THE economy has ample buffers to shield itself from the adverse effects of the unrest in Mindanao as the business analysts and traders are still favoring the Philippines, an official said Friday.
In a press conference in Davao City, Presidential Spokesman Ernesto Abella echoed Finance Secretary Carlos Dominguez who earlier said martial law would not have any adverse effects on the economy.
“The country’s solid macroeconomic fundamentals buoyed the stock market and the peso despite President [Rodrigo] Duterte’s declaration of martial law in Mindanao,” Abella said quoting Dominguez.
He made his statement even as Business Monitor International, a unit of the Fitch Group, said Friday the declaration of martial law in Mindanao would not have any significant impact on the Philippines’ growth momentum.
BMI also did not see Duterte’s move as “a prelude to a return of dictatorship in the Philippines.”
Accordingly, BMI downgraded the Philippines’ short-term political risk index score to 63.1, out of 100 from 63.5 previously.
BMI earlier this month kept its earlier growth forecast for the Philippine economy this year at 6.3 percent, saying the robust expansion could be sustained in the months ahead due to the government’s expansionary plans and improved business environment.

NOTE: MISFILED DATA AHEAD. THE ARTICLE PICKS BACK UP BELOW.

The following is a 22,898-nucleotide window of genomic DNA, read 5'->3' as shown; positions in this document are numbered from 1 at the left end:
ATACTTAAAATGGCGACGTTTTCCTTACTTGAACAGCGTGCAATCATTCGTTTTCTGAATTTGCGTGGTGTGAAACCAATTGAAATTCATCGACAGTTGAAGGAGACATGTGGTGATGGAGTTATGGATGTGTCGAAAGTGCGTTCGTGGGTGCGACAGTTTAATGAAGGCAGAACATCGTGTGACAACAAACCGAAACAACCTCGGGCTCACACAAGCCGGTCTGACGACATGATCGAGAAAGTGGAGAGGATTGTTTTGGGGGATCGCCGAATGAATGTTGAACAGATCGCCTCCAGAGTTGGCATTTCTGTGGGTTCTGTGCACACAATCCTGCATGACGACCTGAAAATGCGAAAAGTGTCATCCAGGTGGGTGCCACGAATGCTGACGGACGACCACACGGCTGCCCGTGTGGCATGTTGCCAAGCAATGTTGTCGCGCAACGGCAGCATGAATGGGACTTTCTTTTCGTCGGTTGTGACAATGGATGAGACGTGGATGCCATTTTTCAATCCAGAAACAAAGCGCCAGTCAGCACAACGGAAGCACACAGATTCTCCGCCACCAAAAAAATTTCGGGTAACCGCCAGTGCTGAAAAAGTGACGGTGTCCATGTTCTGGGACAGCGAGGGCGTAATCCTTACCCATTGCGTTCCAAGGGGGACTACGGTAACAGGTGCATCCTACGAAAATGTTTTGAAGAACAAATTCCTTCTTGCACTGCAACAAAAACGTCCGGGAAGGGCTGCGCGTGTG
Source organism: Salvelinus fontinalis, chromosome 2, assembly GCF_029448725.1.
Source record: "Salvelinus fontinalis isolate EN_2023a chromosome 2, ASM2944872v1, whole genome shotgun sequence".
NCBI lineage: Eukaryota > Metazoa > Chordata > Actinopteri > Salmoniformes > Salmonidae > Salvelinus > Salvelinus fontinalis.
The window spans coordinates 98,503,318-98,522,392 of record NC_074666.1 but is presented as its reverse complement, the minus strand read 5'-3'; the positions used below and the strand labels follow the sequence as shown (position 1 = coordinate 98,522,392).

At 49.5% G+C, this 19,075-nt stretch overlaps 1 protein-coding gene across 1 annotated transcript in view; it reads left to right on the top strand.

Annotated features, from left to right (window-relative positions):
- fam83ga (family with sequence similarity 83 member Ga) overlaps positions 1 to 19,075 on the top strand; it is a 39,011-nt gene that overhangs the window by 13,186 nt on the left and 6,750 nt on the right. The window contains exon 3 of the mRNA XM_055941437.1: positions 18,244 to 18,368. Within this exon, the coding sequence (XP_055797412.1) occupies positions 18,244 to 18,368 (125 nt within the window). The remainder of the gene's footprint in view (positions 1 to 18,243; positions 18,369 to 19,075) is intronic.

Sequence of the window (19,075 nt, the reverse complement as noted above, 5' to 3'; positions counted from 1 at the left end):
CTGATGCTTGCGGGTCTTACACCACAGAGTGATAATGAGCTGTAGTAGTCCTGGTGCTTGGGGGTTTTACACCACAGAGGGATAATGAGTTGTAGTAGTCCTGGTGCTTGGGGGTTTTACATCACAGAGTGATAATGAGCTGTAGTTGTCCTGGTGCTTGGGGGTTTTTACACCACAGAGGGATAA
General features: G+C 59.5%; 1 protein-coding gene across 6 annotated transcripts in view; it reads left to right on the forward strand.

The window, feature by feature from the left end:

BMI said the Philippine economy had the potential to grow at an average of six percent “over the coming years” because of the factors it cited.
On Thursday, Finance Secretary Carlos Dominguez III downplayed any possible impact on the economy of the declaration of martial law in Mindanao, saying the 6.5-to-7.5-percent growth target this year remained possible.
The same day, the Philippine Stock Exchange Index added 33.83 points or 0.42 percent to close at 7,871.65, while the peso ended stronger against the greenback at 49.83 from 49.995 the previous day.
Abella likewise stressed the position of National Treasurer Rosalia De Leon who said the Philippines’ ample buffers position the country to weather changes in the global environment.
“We continue to increase our reliance on peso funding, taking advantage of ample liquidity,” she said.
Abella said the rest of the country were doing very well, “considering the fact that the fundamental and the general direction is quite healthy and in fact solid.”